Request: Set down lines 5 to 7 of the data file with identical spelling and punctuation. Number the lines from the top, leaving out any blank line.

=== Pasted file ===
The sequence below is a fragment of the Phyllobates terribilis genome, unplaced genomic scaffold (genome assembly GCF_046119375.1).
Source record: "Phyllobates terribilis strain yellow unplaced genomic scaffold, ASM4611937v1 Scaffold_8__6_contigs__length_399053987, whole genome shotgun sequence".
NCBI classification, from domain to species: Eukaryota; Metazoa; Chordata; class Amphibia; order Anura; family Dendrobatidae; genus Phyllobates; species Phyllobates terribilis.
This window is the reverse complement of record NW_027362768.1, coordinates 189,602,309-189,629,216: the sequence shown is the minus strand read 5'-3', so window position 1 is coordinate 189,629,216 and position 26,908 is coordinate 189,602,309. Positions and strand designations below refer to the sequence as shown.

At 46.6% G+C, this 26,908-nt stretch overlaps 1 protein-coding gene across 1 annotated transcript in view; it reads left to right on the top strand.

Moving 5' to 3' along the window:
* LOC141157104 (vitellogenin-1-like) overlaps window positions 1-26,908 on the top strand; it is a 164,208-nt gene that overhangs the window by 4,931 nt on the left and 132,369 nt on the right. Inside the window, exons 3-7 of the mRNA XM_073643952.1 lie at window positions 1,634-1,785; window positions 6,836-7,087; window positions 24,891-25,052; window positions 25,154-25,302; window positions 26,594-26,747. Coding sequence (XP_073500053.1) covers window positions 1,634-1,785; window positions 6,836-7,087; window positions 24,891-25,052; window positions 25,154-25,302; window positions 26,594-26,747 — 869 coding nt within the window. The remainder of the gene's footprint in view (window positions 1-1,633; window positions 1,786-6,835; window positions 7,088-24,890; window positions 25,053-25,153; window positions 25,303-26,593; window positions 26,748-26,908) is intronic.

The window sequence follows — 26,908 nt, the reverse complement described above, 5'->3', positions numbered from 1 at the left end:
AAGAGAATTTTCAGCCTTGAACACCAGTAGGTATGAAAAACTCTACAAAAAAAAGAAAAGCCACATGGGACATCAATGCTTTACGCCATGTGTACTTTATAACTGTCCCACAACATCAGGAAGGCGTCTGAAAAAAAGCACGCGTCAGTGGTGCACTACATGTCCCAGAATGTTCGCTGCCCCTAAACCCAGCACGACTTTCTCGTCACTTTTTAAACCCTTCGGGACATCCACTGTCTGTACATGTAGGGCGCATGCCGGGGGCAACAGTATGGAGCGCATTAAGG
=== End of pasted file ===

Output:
At 46.6% G+C, this 26,908-nt stretch overlaps 1 protein-coding gene across 1 annotated transcript in view; it reads left to right on the top strand.

Moving 5' to 3' along the window:
* LOC141157104 (vitellogenin-1-like) overlaps window positions 1-26,908 on the top strand; it is a 164,208-nt gene that overhangs the window by 4,931 nt on the left and 132,369 nt on the right. Inside the window, exons 3-7 of the mRNA XM_073643952.1 lie at window positions 1,634-1,785; window positions 6,836-7,087; window positions 24,891-25,052; window positions 25,154-25,302; window positions 26,594-26,747. Coding sequence (XP_073500053.1) covers window positions 1,634-1,785; window positions 6,836-7,087; window positions 24,891-25,052; window positions 25,154-25,302; window positions 26,594-26,747 — 869 coding nt within the window. The remainder of the gene's footprint in view (window positions 1-1,633; window positions 1,786-6,835; window positions 7,088-24,890; window positions 25,053-25,153; window positions 25,303-26,593; window positions 26,748-26,908) is intronic.